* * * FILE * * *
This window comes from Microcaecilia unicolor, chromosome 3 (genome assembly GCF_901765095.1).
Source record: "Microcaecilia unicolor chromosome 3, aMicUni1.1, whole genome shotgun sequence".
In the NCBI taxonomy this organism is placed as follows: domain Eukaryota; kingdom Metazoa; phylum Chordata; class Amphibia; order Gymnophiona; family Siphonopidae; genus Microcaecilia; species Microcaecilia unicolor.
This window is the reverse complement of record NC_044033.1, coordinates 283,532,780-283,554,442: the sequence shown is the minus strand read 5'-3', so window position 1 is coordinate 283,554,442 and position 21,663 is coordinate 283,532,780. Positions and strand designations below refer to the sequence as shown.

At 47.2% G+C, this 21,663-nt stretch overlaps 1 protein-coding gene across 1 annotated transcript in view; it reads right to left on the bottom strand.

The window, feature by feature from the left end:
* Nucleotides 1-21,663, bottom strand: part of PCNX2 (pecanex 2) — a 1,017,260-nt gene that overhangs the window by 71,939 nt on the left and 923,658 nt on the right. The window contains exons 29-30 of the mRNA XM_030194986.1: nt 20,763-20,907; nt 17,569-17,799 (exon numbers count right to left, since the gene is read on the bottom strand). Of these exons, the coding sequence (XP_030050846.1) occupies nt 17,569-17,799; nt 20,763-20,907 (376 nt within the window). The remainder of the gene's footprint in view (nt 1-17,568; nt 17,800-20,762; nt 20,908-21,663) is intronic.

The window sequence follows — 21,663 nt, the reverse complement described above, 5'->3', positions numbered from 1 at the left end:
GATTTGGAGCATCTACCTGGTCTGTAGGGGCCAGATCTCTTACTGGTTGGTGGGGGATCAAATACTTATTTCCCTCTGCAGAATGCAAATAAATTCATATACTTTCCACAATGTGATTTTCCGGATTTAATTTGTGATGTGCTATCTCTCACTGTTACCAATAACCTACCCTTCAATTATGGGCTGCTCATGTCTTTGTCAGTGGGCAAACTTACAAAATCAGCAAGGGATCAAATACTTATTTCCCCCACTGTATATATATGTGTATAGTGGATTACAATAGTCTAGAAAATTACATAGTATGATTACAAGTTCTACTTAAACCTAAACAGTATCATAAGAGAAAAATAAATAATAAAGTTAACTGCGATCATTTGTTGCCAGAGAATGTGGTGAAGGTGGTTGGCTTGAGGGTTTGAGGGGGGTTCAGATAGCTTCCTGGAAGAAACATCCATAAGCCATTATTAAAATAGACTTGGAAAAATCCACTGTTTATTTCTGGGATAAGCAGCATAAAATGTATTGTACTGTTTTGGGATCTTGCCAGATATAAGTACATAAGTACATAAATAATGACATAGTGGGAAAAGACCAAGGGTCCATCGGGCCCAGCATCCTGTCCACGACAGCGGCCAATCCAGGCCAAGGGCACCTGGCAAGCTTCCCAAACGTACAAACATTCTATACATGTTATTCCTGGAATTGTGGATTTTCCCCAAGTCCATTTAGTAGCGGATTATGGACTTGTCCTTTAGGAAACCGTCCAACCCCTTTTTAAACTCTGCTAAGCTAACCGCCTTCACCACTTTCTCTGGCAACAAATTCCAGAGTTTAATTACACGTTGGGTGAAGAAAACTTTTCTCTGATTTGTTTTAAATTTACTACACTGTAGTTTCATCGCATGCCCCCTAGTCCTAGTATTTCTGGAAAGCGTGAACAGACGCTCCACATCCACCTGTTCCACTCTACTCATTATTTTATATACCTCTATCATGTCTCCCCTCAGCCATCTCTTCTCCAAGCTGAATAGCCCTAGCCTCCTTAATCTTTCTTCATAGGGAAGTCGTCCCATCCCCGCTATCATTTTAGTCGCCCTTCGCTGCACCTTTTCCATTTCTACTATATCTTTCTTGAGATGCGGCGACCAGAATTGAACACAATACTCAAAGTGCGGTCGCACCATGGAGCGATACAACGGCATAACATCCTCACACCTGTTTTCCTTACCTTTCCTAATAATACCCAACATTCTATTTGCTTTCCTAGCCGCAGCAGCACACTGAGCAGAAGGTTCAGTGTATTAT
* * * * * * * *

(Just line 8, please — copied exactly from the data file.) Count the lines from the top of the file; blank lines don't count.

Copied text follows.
The window sequence follows — 21,663 nt, the reverse complement described above, 5'->3', positions numbered from 1 at the left end: